A three-day arbitration hearing this week wasn’t enough time to solve a labor dispute between the Clark County School District and the teachers union.
Additional arbitration hearing dates have been scheduled for Sept. 13, 14 and 15, said Amber Lopez Lasater, a spokesperson for the Clark County Education Association, the union that represents teachers and other licensed professionals in the district.
Lopez Lasater said the union couldn’t discuss why the extra hearing dates are necessary, citing the ongoing arbitration. Clark County School District officials also declined to comment.
Contract negotiations between the school district and teachers reached an impasse earlier this summer, but an arbitrator ordered the parties back to the negotiating table with the assistance of a mediator. Those talks didn’t prove successful, hence the arbitration hearings that began Monday and ran through Wednesday.
The union has requested a roughly $80 million package that includes 3 percent step pay increases as well as additional premium contributions to teachers’ health care.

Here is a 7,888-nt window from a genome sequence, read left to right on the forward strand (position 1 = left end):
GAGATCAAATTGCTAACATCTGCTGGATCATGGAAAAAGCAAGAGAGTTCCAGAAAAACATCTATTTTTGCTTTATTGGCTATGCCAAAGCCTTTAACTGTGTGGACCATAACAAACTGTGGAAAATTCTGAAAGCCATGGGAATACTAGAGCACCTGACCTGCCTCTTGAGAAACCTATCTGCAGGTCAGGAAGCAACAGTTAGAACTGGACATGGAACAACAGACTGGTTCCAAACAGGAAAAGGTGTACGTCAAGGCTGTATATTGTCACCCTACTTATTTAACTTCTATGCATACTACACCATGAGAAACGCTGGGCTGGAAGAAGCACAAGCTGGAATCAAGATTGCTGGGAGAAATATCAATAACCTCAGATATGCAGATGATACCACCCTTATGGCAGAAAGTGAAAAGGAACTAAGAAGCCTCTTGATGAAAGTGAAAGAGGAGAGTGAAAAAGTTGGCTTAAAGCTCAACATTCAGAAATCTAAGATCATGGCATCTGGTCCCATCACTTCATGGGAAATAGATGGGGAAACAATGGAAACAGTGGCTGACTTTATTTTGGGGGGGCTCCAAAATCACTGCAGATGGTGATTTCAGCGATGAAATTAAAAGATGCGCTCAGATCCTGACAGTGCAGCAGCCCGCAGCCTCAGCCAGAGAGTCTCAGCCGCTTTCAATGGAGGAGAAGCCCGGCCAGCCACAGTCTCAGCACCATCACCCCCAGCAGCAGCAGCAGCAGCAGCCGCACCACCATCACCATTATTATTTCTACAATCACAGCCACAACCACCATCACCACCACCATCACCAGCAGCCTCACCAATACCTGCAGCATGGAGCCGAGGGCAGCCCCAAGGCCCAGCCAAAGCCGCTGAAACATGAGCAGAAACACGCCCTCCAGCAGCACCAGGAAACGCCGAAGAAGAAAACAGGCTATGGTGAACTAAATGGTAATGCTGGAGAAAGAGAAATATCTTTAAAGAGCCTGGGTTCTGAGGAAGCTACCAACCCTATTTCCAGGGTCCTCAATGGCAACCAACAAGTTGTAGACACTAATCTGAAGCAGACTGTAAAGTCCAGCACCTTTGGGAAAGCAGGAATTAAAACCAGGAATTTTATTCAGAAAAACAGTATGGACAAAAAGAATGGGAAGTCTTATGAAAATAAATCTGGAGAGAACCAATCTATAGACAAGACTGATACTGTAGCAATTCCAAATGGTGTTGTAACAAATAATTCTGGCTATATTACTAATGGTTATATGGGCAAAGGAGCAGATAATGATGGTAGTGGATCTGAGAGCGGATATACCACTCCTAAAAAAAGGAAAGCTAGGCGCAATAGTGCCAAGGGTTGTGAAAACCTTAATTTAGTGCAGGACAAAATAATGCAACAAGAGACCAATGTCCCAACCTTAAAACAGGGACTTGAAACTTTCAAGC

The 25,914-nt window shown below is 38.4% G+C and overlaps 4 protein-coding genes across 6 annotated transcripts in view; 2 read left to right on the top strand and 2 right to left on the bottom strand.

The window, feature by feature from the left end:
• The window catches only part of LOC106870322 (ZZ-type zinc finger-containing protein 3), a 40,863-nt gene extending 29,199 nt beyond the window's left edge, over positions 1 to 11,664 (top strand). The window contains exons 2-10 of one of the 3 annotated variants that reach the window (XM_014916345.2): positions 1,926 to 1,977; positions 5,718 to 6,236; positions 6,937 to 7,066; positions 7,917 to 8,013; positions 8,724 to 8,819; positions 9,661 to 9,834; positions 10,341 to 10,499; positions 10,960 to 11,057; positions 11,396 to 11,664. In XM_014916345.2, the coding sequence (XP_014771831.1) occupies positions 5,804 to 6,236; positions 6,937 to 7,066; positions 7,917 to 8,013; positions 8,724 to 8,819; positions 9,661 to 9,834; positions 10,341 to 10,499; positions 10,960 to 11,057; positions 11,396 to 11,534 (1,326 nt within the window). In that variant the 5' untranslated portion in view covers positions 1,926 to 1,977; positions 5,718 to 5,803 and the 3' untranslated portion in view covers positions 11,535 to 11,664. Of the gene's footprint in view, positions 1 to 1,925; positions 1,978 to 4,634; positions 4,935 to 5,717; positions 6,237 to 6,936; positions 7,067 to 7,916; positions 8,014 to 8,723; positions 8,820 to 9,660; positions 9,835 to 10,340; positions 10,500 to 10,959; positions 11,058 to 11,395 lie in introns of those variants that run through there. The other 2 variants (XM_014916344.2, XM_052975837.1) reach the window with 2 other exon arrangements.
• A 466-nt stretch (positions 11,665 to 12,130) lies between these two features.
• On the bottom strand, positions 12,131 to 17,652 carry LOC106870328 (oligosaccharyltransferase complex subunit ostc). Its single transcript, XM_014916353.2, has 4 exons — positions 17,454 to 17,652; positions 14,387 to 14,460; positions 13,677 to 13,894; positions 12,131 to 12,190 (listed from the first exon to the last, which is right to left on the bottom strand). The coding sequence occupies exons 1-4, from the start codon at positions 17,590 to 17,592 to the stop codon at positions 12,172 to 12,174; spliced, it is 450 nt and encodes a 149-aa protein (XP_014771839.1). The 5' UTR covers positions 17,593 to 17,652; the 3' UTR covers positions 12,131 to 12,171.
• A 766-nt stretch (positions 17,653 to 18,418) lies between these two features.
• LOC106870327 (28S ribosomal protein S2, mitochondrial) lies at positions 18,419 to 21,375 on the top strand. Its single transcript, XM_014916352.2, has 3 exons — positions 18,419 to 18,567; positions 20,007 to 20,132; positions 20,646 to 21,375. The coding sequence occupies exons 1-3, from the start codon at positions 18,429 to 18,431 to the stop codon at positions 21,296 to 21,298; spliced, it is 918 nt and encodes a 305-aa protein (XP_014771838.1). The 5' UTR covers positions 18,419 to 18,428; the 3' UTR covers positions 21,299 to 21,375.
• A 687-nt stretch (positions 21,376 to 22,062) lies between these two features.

The school district sent a memo to licensed professionals earlier this month explaining why it has called for a pay freeze for the 2017-2019 academic year.
“Right now, CCSD is working to address a $45 million deficit in our 2017-2018 budget — before considering raises to any of our employee groups in 2017-2018,” district officials wrote in the staff memo. “This is due to a variety of factors, including less-than-expected revenues from the state, and changes to the CCSD budget to comply with the state-mandated reorganization.”
The fate of teachers’ health care, however, may be the thorniest issue of the labor dispute. The school district has proposed moving teachers from the beleaguered Teachers Health Trust to fully-insured UnitedHealthcare plans similar to the ones provided for support staff and school police.
But union officials insist the Teachers Health Trust — the nonprofit organization that oversees health care for roughly 18,000 Clark County teachers and licensed professionals and their 22,000 dependents — can deliver quality medical care once again if the school district adequately funds it.
The health-care situation has triggered a fiery debate. Some educators say they’re better off with the trust as opposed to a private-insurance company, while others have bemoaned frequent insurance hassles and problems obtaining their medications through the nonprofit organization.
The school district already lost one arbitration case this year. An arbitrator ruled in favor of the union representing school administrators and principals in May, saddling the district with $19.5 million in retroactive pay increases.